Managerless Blackpool are left rocking as the Rams burst from the blocks
HOW would losing their manager, Ian Holloway, to Crystal Palace only hours before kick off affect Blackpool?
Derby County fans wrestled with the question as they took their seats at Pride Park ahead of Saturday’s Championship clash.
The answer quickly unfolded.
Concerns we might see a defiant “it’s business as usual” response from the visitors soon eased as determined Derby took a firm grip that they rarely looked like relinquishing.
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Stung by defeat seven days earlier, the players were clearly in the mood to make amends for what had been a sloppy, mistake-ridden display at Peterborough.
They burst from the blocks in a manner that sends a chilling signal to opponents that they could be in for a long afternoon.
Theo Robinson and John Brayford struck in the first half and although Tom Ince converted a penalty four minutes after half-time, Derby rallied again and the game as a contest was over with almost half an hour still to play.
Robinson grabbed his second goal and Conor Sammon gleefully found the net from a yard to complete a convincing 4-1 victory.
Whichever team in the Championship had stood in Derby’s way and whether they had a manager or not, they would have had their hands full.
Robinson had already seen a shot parried by Matt Gilks before the striker fired Derby ahead after 12 minutes.
A neat move started deep in the Rams’ own half when Will Hughes caressed a pass into Craig Bryson’s path. He found Robinson, collected the return and worked it out to Paul Coutts. His low centre found Robinson, whose crisp first-time shot from eight yards fizzed low past Gilks.
Derby had dominated and it is always important to score when on top.
Blackpool had seen little of the ball, although they were nearly level as Matt Phillips’ pacy low centre found Gary Taylor-Fletcher, whose effort was diverted narrowly wide courtesy of Richard Keogh’s last-ditch tackle.
But the half belonged to Derby.
Bryson drilled a shot at Gilks and Robinson was inches away from a telling connection when Hughes whipped in a low cross before Derby doubled their lead after 31 minutes.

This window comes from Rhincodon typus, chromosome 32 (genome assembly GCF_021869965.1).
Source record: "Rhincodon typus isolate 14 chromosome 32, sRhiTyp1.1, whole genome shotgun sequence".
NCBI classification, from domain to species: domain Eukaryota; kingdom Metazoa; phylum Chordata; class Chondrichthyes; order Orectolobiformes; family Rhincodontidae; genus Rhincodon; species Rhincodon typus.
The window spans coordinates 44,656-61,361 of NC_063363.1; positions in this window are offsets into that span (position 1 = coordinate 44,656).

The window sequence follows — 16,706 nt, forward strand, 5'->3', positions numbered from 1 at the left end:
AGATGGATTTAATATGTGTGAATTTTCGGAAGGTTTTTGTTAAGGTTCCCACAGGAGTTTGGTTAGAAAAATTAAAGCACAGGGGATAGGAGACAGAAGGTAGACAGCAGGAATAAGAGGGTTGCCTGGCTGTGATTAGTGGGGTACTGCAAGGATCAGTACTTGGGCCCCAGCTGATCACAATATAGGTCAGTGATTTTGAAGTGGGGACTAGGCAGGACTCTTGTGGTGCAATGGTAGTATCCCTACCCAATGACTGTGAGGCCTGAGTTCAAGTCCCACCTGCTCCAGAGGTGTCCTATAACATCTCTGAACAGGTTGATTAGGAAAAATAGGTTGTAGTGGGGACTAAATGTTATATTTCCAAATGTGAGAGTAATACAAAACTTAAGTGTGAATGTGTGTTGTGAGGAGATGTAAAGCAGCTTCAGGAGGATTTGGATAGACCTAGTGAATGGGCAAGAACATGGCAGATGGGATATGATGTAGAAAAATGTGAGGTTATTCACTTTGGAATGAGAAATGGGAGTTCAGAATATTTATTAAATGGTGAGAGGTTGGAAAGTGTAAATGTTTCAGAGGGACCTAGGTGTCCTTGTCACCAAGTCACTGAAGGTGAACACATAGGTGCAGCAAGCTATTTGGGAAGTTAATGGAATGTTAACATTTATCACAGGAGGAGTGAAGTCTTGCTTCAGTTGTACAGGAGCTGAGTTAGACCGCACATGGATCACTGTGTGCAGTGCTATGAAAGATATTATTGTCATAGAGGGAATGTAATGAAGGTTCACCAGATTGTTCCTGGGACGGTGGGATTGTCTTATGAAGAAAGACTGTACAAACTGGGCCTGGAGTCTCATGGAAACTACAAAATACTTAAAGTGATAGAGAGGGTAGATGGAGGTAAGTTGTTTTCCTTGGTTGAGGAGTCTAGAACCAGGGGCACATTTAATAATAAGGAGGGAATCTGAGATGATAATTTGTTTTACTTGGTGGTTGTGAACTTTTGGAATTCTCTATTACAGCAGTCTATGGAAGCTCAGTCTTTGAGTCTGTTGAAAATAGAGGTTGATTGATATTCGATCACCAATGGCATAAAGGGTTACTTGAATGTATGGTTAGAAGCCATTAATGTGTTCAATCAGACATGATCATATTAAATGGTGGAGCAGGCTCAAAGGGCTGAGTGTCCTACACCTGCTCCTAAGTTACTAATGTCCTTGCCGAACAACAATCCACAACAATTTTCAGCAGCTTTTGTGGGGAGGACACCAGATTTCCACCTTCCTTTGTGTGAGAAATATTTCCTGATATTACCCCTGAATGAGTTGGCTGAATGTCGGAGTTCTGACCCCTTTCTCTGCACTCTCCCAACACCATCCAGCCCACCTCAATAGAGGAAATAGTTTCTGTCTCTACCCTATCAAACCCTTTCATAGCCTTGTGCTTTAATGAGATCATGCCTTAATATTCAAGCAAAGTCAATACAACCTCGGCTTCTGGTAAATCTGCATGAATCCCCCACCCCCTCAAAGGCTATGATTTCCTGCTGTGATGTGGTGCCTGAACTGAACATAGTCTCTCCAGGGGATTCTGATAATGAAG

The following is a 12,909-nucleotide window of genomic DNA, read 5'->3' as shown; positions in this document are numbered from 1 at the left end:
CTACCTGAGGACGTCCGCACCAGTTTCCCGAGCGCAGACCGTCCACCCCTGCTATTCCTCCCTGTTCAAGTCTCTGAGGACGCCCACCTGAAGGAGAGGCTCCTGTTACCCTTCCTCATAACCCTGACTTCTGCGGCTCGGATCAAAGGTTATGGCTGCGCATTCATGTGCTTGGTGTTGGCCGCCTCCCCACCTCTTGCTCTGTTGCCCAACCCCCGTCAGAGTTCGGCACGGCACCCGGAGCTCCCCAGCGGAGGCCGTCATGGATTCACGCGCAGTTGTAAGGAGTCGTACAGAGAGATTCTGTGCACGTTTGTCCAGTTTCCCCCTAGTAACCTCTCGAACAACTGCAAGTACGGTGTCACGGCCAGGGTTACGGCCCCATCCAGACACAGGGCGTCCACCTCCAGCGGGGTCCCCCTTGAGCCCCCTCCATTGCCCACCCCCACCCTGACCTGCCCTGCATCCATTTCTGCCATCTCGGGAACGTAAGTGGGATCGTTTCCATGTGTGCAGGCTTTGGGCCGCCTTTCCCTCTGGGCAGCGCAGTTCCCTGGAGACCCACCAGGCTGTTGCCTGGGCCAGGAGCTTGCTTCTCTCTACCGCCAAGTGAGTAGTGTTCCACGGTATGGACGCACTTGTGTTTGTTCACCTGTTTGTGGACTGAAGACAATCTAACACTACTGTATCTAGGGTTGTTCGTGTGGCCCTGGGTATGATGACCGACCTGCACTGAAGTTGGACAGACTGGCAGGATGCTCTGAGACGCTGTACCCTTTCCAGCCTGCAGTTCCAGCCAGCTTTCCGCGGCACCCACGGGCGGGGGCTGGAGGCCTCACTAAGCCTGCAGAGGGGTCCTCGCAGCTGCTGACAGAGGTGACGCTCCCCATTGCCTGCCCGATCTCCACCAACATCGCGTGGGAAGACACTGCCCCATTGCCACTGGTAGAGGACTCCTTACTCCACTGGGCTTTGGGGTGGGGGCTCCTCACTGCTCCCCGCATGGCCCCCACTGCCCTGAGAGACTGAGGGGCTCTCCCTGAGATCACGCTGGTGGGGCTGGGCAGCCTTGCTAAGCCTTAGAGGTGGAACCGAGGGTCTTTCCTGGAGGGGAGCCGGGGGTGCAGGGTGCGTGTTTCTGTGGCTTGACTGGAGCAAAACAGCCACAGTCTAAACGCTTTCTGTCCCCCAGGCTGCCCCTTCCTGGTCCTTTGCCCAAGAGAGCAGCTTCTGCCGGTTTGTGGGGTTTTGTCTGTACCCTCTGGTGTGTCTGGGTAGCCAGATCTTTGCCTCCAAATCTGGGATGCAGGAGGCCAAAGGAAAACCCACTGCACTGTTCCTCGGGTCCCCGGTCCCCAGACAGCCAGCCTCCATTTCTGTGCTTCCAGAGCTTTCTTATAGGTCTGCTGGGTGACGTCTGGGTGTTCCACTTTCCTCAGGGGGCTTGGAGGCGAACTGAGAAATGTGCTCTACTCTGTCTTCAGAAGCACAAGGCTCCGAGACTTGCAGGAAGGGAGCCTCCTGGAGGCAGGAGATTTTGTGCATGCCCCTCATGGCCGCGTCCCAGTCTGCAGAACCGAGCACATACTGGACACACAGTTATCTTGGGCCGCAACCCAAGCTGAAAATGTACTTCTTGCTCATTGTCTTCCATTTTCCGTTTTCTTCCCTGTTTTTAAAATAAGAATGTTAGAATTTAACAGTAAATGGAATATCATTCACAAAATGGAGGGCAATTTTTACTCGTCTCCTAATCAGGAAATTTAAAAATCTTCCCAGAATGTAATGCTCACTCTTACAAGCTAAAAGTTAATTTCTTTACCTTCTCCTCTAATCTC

Coutts played a short corner with Jeff Hendrick and picked out Brayford, who swept a shot from just inside the area beyond Gilks.
The quality of the finish belied the fact it was only the right-back’s second goal of his Derby career and his first in two years.
Bryson’s return from injury injected the energy that had been missing at Peterborough and although it meant Hughes moved from the centre to a role on the left of midfield, the 17-year-old was a threat when he popped up as an inside-left, from where he almost made it three when his shot was deflected inches wide.
Blackpool are now without a win in five and they have picked up only five points from the last 24. They appeared to be feeling sorry for themselves.
Steve Thompson was in charge as caretaker manager, a tough ask at such short notice, but the team seemed to lack the urgency that Holloway’s sides possess and the urgency he tends to infuse from the touchline.
They managed to reduce the deficit early in the second half.
Sammon lost possession in attack and Phillips broke at pace. When Keogh slid in and blocked Phillips’ shot, referee Mick Russell awarded a penalty for handball.
Keogh’s arm was up but the decision was very harsh.
Adam Legzdins, who saved a penalty at Peterborough, guessed the right way. He got a hand to Ince’s low spot kick but could not keep it out.
Blackpool threatened to add a second and James O’Connor blocked Taylor-Fletcher’s strike, an important moment, but it took Derby only five minutes to restore their two-goal cushion and their control.